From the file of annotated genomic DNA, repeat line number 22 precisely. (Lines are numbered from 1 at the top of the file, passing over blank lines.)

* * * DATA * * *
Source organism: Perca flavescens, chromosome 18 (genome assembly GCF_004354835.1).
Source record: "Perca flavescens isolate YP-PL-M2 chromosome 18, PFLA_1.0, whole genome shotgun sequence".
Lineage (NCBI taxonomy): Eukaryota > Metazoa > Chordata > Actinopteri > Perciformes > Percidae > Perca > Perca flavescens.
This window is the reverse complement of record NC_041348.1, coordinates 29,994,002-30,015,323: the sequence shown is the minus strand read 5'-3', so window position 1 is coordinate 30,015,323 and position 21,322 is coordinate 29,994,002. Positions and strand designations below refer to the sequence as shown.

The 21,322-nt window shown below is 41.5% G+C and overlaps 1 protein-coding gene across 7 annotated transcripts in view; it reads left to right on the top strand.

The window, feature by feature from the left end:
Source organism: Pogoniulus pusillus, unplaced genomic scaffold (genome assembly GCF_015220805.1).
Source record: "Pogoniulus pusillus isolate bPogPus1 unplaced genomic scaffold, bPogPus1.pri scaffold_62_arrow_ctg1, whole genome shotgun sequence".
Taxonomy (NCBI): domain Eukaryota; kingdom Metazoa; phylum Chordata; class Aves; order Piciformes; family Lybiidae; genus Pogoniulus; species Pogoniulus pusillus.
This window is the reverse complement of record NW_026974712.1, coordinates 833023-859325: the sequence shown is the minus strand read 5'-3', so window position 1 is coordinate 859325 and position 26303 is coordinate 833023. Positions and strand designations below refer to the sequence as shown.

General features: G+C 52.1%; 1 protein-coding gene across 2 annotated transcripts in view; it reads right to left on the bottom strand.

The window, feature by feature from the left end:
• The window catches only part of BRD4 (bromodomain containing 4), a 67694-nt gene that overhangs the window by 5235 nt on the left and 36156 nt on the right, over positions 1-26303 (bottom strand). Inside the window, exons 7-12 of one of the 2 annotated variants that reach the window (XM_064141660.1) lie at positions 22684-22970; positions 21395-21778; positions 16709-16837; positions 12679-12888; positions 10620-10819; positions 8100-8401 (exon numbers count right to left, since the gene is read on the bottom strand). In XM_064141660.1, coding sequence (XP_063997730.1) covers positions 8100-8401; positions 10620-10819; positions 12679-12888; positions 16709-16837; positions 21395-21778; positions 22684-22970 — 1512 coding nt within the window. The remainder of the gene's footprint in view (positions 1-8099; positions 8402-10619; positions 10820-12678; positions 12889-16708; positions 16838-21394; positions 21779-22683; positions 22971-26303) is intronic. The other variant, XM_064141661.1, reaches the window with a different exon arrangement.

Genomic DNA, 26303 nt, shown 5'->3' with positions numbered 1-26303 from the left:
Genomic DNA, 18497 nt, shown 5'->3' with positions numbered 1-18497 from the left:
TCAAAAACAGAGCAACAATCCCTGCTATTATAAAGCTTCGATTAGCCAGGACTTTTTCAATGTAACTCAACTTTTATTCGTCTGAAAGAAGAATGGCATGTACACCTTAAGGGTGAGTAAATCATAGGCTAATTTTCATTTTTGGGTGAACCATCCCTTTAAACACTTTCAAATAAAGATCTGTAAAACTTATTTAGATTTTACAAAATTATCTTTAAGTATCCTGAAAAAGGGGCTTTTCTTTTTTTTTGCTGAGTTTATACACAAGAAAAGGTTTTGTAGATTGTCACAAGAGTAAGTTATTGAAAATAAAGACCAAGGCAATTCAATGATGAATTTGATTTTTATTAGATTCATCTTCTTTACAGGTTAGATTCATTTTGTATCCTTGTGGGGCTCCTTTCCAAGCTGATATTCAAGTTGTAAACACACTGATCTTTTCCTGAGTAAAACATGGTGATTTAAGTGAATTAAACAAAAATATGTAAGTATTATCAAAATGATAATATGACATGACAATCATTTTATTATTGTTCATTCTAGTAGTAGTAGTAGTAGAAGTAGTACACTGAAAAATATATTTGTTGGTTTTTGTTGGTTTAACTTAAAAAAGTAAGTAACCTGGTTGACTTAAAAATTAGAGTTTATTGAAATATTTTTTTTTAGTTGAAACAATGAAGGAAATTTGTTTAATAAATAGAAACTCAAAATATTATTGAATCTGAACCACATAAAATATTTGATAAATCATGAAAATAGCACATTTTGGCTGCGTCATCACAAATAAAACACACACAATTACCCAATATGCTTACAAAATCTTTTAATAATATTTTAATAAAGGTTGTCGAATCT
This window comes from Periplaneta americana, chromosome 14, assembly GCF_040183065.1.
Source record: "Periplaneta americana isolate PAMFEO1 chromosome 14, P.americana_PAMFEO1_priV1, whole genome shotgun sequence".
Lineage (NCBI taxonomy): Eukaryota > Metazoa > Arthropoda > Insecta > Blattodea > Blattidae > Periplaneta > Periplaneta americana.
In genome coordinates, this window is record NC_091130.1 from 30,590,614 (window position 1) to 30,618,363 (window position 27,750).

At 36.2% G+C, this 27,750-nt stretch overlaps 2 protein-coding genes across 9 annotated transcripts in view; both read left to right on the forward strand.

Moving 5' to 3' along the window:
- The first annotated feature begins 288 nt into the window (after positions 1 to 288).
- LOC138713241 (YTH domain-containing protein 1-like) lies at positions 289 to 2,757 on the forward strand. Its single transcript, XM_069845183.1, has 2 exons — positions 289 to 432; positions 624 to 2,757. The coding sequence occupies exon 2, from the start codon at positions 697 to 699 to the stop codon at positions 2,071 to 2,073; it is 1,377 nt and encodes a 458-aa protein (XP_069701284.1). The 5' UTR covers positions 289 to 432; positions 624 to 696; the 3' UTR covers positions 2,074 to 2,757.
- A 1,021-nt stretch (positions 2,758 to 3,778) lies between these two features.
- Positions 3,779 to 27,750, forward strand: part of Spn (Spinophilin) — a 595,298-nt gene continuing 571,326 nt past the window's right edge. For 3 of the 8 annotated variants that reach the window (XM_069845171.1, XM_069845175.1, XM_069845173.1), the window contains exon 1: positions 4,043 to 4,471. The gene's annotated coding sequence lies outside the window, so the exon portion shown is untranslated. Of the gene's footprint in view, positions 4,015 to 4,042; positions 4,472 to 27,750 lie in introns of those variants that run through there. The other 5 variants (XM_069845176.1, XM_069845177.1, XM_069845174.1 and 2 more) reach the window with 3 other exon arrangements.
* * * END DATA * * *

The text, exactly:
Moving 5' to 3' along the window: